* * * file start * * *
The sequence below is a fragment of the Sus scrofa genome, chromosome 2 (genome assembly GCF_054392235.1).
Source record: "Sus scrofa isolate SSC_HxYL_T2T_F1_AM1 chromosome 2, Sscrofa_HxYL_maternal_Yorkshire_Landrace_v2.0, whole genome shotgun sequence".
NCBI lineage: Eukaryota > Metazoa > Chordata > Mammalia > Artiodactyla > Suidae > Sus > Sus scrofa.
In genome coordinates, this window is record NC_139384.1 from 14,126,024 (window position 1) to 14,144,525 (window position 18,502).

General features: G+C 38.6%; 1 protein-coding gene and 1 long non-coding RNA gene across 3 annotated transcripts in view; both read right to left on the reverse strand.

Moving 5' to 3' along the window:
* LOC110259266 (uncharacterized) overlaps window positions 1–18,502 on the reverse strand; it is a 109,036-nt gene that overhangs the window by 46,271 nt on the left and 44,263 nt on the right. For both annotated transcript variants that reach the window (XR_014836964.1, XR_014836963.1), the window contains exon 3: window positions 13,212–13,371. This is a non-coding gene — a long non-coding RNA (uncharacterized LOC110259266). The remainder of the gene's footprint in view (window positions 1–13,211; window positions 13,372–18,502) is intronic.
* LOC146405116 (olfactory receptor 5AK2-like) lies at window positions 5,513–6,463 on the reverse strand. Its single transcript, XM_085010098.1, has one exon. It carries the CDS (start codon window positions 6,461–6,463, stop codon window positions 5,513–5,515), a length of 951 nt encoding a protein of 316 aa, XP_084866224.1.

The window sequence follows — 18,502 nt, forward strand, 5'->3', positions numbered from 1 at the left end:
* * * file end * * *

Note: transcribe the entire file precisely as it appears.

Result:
The sequence below is a fragment of the Sus scrofa genome, chromosome 2 (genome assembly GCF_054392235.1).
Source record: "Sus scrofa isolate SSC_HxYL_T2T_F1_AM1 chromosome 2, Sscrofa_HxYL_maternal_Yorkshire_Landrace_v2.0, whole genome shotgun sequence".
NCBI lineage: Eukaryota > Metazoa > Chordata > Mammalia > Artiodactyla > Suidae > Sus > Sus scrofa.
In genome coordinates, this window is record NC_139384.1 from 14,126,024 (window position 1) to 14,144,525 (window position 18,502).

General features: G+C 38.6%; 1 protein-coding gene and 1 long non-coding RNA gene across 3 annotated transcripts in view; both read right to left on the reverse strand.

Moving 5' to 3' along the window:
* LOC110259266 (uncharacterized) overlaps window positions 1–18,502 on the reverse strand; it is a 109,036-nt gene that overhangs the window by 46,271 nt on the left and 44,263 nt on the right. For both annotated transcript variants that reach the window (XR_014836964.1, XR_014836963.1), the window contains exon 3: window positions 13,212–13,371. This is a non-coding gene — a long non-coding RNA (uncharacterized LOC110259266). The remainder of the gene's footprint in view (window positions 1–13,211; window positions 13,372–18,502) is intronic.
* LOC146405116 (olfactory receptor 5AK2-like) lies at window positions 5,513–6,463 on the reverse strand. Its single transcript, XM_085010098.1, has one exon. It carries the CDS (start codon window positions 6,461–6,463, stop codon window positions 5,513–5,515), a length of 951 nt encoding a protein of 316 aa, XP_084866224.1.

The window sequence follows — 18,502 nt, forward strand, 5'->3', positions numbered from 1 at the left end: